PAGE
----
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Limelight Articles

Limelight 02/16

Courts and Tribunals will order significant general damages awards in sexual harassment claims

Author, Joel Zyngier

Workers compensation legislation in Victoria does not restrict personal injury type damages

Collins v Smith (Human Rights) [2015] VCAT 1992


The Victorian Civil and Administrative Tribunal (the Tribunal) recently handed down a significant decision on compensation and costs, which:

  • confirms the trend of Courts and Tribunals ordering substantial general damages awards in sexual harassment claims, and
  • held that the statutory workers compensation scheme in Victoria does not limit the Tribunal, in such cases, to only awarding compensation for hurt, humiliation and distress.

For insurers of respondents in sexual harassment claims, an awareness of this position will assist in setting practical claim reserves, which may now need to be substantial, particularly where the complainant can establish serious psychiatric harm.


Ms Collins (the Employee) claimed against David Smith (the Respondent) under the Equal Opportunity Act 2010 (Vic) (the EO Act).

Section 93(1)(b) of the EO Act makes it unlawful for an employer to sexually harass an employee. Sexual harassment is defined in section 92 of the EO Act to include unwelcome sexual advances and conduct.

The Employee alleged the Respondent had sexually harassed her over a fourth month period while the Employee worked in the Respondent’s Geelong West Licensed Post Office in Victoria, which he managed and owned with his wife.

Liability decision

At the hearing on liability, the Employee established that the Respondent’s conduct included physical contact, such as touching of the Employee’s crotch, bottom and breasts; verbal comment, including repeated propositioning for sex; and written communications of a sexual nature, including a card, note and numerous explicit text messages.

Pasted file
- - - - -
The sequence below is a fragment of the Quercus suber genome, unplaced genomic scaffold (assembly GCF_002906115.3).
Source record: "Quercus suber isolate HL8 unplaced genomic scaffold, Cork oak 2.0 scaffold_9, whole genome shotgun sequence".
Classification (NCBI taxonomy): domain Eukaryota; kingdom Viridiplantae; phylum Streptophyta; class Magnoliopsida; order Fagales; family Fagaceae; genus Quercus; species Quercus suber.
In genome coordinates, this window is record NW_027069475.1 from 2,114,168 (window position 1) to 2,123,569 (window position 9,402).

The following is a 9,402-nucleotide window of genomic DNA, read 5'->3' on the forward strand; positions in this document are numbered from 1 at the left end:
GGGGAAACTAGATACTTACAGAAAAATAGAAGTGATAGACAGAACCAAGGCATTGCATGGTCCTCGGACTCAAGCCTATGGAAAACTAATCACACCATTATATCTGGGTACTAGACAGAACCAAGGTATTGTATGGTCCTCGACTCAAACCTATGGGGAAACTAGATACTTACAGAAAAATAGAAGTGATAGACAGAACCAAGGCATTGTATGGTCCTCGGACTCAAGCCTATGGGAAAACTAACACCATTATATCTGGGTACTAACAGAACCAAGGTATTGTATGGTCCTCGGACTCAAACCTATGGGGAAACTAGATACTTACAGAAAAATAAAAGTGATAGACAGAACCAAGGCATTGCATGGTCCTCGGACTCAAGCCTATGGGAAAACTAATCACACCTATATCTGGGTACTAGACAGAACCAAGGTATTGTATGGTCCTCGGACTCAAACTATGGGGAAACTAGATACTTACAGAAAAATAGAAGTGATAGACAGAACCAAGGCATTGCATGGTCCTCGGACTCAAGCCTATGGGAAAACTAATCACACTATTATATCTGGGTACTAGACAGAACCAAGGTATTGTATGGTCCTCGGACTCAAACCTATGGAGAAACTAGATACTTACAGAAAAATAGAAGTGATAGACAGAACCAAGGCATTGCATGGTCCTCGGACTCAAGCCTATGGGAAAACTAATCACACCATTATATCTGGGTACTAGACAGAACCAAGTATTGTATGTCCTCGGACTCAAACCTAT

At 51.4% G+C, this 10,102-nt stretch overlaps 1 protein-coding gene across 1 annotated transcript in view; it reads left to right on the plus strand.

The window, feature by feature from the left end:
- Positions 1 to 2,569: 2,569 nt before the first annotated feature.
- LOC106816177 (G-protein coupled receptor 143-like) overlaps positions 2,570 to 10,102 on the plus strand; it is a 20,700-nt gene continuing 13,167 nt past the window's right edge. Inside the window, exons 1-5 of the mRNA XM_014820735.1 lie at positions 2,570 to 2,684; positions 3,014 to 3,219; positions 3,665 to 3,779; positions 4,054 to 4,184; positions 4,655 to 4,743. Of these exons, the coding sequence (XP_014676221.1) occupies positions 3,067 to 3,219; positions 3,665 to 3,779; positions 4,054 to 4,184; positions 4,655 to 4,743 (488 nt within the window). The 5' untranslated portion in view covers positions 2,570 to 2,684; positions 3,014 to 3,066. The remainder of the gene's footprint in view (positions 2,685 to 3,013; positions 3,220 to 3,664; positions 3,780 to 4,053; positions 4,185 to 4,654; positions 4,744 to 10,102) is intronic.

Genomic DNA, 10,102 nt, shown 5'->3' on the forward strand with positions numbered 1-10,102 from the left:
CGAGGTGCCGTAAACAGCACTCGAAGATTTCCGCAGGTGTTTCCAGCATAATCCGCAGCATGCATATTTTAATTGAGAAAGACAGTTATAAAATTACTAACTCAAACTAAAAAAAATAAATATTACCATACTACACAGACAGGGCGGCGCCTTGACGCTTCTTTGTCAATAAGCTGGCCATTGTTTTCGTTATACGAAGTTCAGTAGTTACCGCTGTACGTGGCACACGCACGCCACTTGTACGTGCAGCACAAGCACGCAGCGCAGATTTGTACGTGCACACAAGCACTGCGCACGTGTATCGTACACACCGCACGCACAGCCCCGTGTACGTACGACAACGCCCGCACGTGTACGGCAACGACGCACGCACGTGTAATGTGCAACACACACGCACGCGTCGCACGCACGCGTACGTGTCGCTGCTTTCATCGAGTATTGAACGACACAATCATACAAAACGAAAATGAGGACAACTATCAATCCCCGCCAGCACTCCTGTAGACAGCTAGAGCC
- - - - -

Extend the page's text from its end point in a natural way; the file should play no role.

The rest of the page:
As a result of this conduct, the Employee suffered significant a severe psychiatric injury, loss of enjoyment of life, pain and suffering, and considerable economic loss.

In the Tribunal’s decision on liability [1], Judge Jenkins was scathing of the Respondent’s conduct:

“the Respondent embarked on a relentless course of sexual harassment … blatantly disregarding the Applicant’s happy marital relationship” in “incidents [which] constituted a grave example of sexual harassment”

Judge Jenkins found that the Respondent had subjected the Employee to persistent and unwelcome conduct of a sexual nature, and consequently sexually harassed her in contravention of the EO Act.

Compensation decision

In a later decision on compensation [2], Judge Jenkins ordered the Respondent pay to the Applicant $332,280 in compensation for the injury, loss and damage suffered as a consequence of the Respondent’s contraventions of the EO Act, including general damages of $180,000.

The remaining damages comprised aggravated damages of $20,000, past loss of net earnings and superannuation of $60,000, future loss of net earnings and superannuation of $60,000, and out of pocket expenses of $12,280. The Tribunal also ordered that the Respondent pay the Employee’s costs.

The stated reasons for the award of $180,000 for general damages included that:

  • the Courts and Tribunals have recently taken a more equitable and expansive approach to damages awards in sexual harassment claims, which accords with prevailing community standards;